Special Rules for Electric Motor Fire Pump Controllers

Electric motor fire pump controllers are different from many traditional motor controllers in the world.  The major difference is that, with some special exceptions, there are no thermal overloads in the controller or devices designed to protect the motor by shutting off the power circuit.  With fire pumps, since they provide such a crucial property and life-saving purpose, they are designed to keep power to the fire pump, even if the motor literally burns up.  The fire protection and insurance industries figure that the building property and life being protected is more important than protecting a fire pump motor.  In that regard, they are correct and have their priorities straight.

UL/FM fire pump controllers, or “listed” fire pump controllers, are guided by requirements in NFPA 20 and NEC regarding their components, as well as considerations for their installation.  Most fire pump

controllers today are “service entrance rated,” which means they can be connected directly to the incoming building service conductors.   Just as there is a concern for an inadvertent stopping of a fire pump motor during a fire, there is also a concern that the power supplied upstream to a fire pump can also be inadvertently disconnected.  To help minimize that occurrence, the power supply to a fire pump controller must follow specific rules as covered in NFPA 20 and NEC Article 695.

The purpose of this blog is to cover some interesting (and most often encountered) code requirements governing electric motor fire pump controllers.   Most of these requirements are thoroughly covered in NFPA 20 (2019), and for the purpose of brevity and overall interest, we are not going to review every item discussed in the code books, but rather take a look at some highlights.  Upcoming articles will go into further detail on some of the common required components, plus many additional features of fire pump controllers.

  1. Location. Fire pump controllers are built to be “service entrance rated,” but not supplied by electrical power that can be inadvertently disconnected.  So special care is needed to make sure the upstream electrical complies with NEC Article 695.  The physical location of the controller itself must be within sight of the fire pump it is controlling.  The controller must be elevated above floor level so that current-carrying components are at least 12 inches off of the floor.
  2. A controller is not a junction box! Although common in non-fire motor controller practice, you are NOT permitted to use the fire pump circuit breaker to supply power to other equipment.  Many times electricians are tempted to do this out of convenience.  Do not use a fire pump controller as a junction box!
  3. Electric fire pump circuit breaker. The circuit breaker in a fire pump controller follows very strict rules regarding mechanical and electrical characteristics.  It is factory-set based on motor horsepower and voltage, and is non-adjustable.  In other words, don’t tinker with it!
  4. Integral transfer switch use. Transfer switches with fire pumps are designed to multi-task.  They sense and monitor incoming normal power.  When a loss of power is detected, the fire pump controller initiates a start circuit to start up the backup generator.  Once that backup power is fully available, the power is transferred to the emergency source.  So unlike many traditional transfer switches, this moves the transfer of power closer to the fire pump itself, so that if the fire pump controller loses power to a normal source — even if it is from the normal side fire pump circuit breaker itself — emergency power will still be available directly to the fire pump motor.  This is quite a reliable electrical power arrangement, with the fire pump getting the highest priority.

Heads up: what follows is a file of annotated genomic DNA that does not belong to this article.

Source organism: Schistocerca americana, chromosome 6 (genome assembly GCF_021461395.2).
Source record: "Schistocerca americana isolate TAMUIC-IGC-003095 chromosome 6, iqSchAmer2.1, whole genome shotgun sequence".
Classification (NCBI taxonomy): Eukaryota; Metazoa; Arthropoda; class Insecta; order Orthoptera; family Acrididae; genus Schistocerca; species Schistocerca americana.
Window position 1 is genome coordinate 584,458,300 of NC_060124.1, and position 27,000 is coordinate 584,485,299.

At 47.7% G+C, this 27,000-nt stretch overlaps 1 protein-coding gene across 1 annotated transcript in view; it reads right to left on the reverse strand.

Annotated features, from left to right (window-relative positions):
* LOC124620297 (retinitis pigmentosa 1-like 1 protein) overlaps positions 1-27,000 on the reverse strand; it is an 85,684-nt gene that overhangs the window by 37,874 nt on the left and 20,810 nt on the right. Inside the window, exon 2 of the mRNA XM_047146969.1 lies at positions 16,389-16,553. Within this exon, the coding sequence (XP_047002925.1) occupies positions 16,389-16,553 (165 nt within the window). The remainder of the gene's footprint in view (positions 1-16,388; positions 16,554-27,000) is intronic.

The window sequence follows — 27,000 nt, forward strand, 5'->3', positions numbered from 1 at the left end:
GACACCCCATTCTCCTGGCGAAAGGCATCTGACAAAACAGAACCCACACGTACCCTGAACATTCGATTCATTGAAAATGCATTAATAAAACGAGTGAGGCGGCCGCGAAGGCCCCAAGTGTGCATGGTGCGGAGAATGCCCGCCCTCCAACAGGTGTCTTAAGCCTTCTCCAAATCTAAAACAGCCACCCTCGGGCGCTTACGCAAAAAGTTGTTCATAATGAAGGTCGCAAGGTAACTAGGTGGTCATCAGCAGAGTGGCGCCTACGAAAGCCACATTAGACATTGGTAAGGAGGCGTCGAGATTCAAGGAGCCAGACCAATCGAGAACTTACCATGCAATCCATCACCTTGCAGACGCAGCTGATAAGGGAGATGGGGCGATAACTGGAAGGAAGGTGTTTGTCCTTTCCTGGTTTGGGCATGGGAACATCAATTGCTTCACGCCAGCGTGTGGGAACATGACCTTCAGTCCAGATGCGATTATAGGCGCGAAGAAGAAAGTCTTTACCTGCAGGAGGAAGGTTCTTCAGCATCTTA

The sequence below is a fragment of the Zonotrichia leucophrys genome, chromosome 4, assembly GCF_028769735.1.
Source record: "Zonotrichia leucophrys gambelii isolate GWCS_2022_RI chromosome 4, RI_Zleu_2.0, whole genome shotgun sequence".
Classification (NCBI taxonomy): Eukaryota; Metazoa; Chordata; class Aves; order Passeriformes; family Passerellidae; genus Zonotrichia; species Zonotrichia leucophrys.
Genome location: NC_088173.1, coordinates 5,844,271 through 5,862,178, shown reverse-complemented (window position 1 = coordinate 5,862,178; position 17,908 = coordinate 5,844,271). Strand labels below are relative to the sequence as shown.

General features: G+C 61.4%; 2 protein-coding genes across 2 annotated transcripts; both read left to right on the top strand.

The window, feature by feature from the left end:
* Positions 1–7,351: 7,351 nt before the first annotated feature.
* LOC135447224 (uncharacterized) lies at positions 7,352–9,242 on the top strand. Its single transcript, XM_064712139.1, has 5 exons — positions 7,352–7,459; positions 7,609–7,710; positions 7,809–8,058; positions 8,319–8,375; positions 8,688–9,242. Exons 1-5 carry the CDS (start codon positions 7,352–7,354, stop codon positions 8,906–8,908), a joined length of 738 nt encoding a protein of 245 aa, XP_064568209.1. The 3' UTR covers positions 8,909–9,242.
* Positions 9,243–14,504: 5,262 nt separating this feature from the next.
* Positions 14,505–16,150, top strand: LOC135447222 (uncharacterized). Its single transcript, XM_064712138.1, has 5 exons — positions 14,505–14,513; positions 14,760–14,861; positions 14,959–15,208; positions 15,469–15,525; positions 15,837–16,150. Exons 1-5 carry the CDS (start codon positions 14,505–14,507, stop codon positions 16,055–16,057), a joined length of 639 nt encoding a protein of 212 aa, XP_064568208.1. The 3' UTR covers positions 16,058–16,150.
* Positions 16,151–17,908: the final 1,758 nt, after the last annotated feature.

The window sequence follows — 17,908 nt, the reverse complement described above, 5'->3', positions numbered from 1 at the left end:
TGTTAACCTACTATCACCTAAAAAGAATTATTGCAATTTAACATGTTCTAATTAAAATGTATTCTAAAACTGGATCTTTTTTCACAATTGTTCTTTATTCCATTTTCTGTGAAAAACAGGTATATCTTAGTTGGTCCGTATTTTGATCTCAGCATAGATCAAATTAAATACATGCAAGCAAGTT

5. Required local and remote alarms. Since a fire pump controller serves such an important purpose in life safety, any fire pump controller must monitor and initiate specific alarms designed to alert those nearby if there is a problem.  These conditions and alarms vary depending on whether your pump is an electric motor-driven one or a diesel-driven pump.
  6. Enclosure. Mechanical rooms are often humid or damp, so fire pump controller enclosures are required to be, at a minimum, NEMA 2 enclosures.  This means they need to be able to protect the internal components literally from moisture drops and from a consistently humid environment.  Many common non-fire controllers are designed to NEMA 1 standards.
  7. Emergency starting. Electric fire pump controllers are required to have a clearly marked external emergency handle to use in case of an emergency where the fire pump needs to be started.  This is a simple mechanical method to start the controller.  It is designed to be used only in an emergency, such as when the controller fails to start under normal operation or if someone is simply confused and not sure how to operate the controller.
  8. Tested before shipment. Fire pump controller manufacturers are required to test all functions of their controllers, including local and remote alarm conditions, before the product ships to the jobsite.  There is a good level of industry comfort in this.  Not only are the controllers in full compliance with NFPA 20, UL, FM, etc., but they are each individually tested to make sure they are operating properly.

Future articles will discuss some of the major components that make fire pump controllers unique.  Stay tuned!